The Future of the Great Game: Sir Olaf
Caroe, India’s Independence and the Defence of Asia.
Peter John Probst. University of Akron Press, Ohio.
Pages xx + 199. $ 15.
major thrust of this slim
volume based on Caroe’s long and distinguished career in the Indian
civil service, his eventful tenure as foreign secretary (1939-45) and
governor of NWFP (1946-7) apart from his extensive writings is to give
the lie to an oft-repeated canard that he worked for the creation of
Pakistan. More, that in the mid-1950s, he was the ‘grey eminence’
behind the US administration’s decision to arm Pakistan.
The Narrow Corridor: Moments in
a Woman’s Life
by Muriel Wasi. Promila & Co, New Delhi.
Pages 117. Rs 295.
many people have heard about
Muriel Wasi who had retired from the Ministry of Education in 1970 as
Deputy Educational Adviser. After her retirement, she taught English at
St Stephen’s College, Delhi, and thereafter at the Jesus and Mary
College, New Delhi for three and a half, and five years, respectively.
The Paradox of Excellence: How
Great Performance Can Kill Your Business
by David Mosby and Michael Weissman. Josey Bass — a John Wiley
$ 23. Pages 202.
something each one of us has
faced. Often you find that the better you get at your job, the higher
the bar for appraising you. While job definitions for two workers may be
the same, it isn’t necessary that the super performer gets the just
rewards at the end of the day.
living to dead
Strangely Like War
by George Draffan and Derrick Jensen. Natraj Publishers, Dehradun. Rs.
are under siege! They are being plundered, exploited and murdered by the
human axe—helplessly, without a fight, they fall down, dead. The irony
is that while humans wage the deadly war on trees in the guise of
development, they do not realise that it is their own generations that
million more Da Vinci Code
for the onslaught: For
anyone who somehow missed picking up one of the 43 million hardcover
copies of The Da Vinci Code that have been sold around the world
in the last three years, the publisher is finally getting around to
releasing the paperback—in a big way.
Asian magazine on the Net
new Internet magazine is being widely noticed by those interested in
South Asia. The magazine, South Asia Post (southasiapost.org), offers
readers analysis and articles on many subjects, including politics,
business, economy, films, art and literature.
distant lands come alive
1500 Years of African and Asian
Edited by Tabish Khair, Martin Leer, Justin D. Edwards and Hanna Ziadeh
Foreword by Amitav Ghosh
Signal Books Pages 421.
is a scholarly anthology, as
expected when each of the editors is currently practising in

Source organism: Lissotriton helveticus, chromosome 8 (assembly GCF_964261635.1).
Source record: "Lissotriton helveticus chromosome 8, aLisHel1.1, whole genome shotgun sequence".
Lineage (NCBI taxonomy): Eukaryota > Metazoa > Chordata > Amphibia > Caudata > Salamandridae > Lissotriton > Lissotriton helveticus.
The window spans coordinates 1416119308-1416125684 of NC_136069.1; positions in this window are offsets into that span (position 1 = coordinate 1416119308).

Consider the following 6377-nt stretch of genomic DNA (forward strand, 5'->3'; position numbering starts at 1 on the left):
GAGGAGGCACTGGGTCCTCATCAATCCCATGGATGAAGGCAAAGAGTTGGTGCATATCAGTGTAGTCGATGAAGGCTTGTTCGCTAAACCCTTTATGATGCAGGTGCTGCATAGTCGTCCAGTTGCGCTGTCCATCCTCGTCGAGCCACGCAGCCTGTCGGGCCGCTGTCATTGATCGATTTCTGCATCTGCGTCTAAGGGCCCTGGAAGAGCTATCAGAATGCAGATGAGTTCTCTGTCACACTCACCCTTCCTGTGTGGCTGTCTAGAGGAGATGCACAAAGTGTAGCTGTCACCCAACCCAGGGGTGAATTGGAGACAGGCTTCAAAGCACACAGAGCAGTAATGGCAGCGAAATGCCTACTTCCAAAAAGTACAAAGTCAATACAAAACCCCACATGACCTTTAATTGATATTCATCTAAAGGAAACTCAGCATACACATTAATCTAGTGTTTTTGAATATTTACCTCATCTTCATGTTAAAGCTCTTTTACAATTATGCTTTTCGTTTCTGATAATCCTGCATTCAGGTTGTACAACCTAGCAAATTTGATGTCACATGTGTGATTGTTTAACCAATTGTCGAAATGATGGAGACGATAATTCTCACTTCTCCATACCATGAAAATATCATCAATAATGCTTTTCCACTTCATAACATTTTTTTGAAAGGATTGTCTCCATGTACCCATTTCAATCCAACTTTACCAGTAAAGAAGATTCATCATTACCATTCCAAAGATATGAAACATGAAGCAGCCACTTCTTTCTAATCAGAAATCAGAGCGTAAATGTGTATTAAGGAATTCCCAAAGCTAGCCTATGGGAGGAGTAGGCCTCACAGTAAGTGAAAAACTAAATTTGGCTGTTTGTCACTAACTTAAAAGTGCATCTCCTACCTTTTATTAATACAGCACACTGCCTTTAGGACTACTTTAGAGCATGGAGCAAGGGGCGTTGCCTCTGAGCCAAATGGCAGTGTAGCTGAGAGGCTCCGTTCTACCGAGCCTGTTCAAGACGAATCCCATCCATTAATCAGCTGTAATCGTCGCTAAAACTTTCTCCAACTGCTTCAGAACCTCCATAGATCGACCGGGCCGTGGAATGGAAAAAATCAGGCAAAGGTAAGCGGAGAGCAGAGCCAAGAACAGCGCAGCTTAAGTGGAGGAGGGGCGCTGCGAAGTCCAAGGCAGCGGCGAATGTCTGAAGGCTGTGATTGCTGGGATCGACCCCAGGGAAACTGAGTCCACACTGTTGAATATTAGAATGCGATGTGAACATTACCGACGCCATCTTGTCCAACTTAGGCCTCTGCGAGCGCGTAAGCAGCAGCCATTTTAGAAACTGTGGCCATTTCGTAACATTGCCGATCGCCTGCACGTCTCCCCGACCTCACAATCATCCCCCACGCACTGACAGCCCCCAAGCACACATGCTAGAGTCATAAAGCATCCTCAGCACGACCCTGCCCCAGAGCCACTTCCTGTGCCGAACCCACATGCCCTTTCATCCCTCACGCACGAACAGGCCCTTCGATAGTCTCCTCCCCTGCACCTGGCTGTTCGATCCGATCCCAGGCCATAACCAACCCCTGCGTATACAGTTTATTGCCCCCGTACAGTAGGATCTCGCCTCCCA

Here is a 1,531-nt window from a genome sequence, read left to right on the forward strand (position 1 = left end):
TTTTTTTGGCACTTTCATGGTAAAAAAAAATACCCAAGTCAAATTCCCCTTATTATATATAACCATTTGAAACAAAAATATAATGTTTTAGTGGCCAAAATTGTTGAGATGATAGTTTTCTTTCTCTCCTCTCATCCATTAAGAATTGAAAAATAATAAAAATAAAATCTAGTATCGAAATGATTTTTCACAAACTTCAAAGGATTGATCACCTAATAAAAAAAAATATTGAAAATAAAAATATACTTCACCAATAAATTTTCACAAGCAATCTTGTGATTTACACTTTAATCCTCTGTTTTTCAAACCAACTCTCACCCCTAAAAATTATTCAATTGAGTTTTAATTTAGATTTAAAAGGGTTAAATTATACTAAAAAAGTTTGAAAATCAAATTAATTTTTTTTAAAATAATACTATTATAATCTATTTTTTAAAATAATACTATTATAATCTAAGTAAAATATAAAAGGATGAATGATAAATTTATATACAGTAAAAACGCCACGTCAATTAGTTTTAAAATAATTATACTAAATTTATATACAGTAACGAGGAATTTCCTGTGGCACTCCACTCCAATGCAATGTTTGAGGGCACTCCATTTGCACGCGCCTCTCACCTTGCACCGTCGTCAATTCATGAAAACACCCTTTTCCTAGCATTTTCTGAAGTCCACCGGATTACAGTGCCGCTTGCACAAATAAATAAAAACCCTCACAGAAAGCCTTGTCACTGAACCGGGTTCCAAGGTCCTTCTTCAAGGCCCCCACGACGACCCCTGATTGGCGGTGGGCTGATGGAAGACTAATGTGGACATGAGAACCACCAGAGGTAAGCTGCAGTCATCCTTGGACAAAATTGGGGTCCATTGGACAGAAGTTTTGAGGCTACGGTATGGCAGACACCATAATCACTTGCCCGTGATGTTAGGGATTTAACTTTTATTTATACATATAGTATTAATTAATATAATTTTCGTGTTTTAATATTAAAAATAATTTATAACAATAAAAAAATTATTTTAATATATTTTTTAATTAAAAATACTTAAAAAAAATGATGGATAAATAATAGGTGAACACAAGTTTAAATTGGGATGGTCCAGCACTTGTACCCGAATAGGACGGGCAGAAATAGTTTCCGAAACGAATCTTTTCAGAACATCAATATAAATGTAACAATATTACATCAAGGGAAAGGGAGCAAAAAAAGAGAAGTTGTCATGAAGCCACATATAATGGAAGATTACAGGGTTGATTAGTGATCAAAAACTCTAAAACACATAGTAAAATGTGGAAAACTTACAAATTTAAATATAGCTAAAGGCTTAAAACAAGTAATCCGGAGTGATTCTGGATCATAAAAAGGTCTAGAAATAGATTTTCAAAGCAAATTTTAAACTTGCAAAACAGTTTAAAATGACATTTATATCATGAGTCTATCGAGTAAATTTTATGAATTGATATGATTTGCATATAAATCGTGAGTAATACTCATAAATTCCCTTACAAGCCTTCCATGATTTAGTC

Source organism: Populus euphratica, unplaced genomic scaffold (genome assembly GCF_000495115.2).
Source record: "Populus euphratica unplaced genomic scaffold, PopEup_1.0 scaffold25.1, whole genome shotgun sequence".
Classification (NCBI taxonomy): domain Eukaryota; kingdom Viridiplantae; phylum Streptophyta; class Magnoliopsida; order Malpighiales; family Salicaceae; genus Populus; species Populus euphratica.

universities in Northern Europe and Africa. If one leaves the editorial
inputs preceding each extract aside, we have the most fascinating and
readable excerpts from travellers spanning the Asian/African continents
from the times of Faxian (Fa Hsien) in the 4th century till
the Indian reformer Malabari’s visit to England in the late 19th.
That sense of wonder
beyond space and time
and the texts that followed it, also shatter the common myth that travel
writing was in the past — because it is today — largely a prose
genre. Apart from the travel in epic poems like the Ramayana and
the Mahabharata, we have texts like Kalidasa’s long poem Meghadutam
(fifth to seventh century AD) that revolve around real or fictional
travel. Around the same time in China, we also had Tang poetry, which
contains poems that can only be read as descriptive and, in all
likelihood, actual travel accounts. One can also claim that some Bhakti
and Sufi poets in medieval times wrote travel-based poems.
These Hills Called Home:
Stories From A War Zone
by Temsula Ao Zubaan/
Penguin Pages 147. Rs 195.
EIGHT years of ceasefire has
made Nagaland a haven of peace in the Northeast. But this cannot
obliterate memories of the harrowing times the state went through for
much of the post-Independence period. While the rest of India celebrated
Independence, the Nagas sought their own independence.
The Death of Common Sense
by Vinish Garg
Arun Publishing House, Chandigarh. Pages 194. Rs 160.
novel is based on a couple
of premises, viz., common sense is the most important ‘thing’ for a
person, and secondly families having girls are happier than those
without girls because sisters and daughters (wives/daughters-in-law are
not mentioned) bring harmony. However neither commonsense nor importance
is absolute concept.
Development of Physical Education
and Sports in India
by Dr. Daisy Sheokand Unistar,
Chandigarh. Pages 200. Rs 395.
Glimpses of My Life
by Balbir Singh
Trimurthy Enterprises, Delhi. Pages 191. Rs 195.
can psychoanalyse yourself and be paid for it”
Nirbir K. Ghosh
heart missed a beat when I
received an e-mail from my friend Ethelbert Miller telling me about the
tragic untimely demise of Octavia Butler (1947-2006) at Seattle, USA. I
learnt that Octavia Butler, who was only 58, fell and hit her head on
the sidewalk outside her Lake Forest Park home in Seattle and died. It
just seemed like a Camus or Becket story ending. In the science-fiction
world, death doesn’t necessarily mean The End.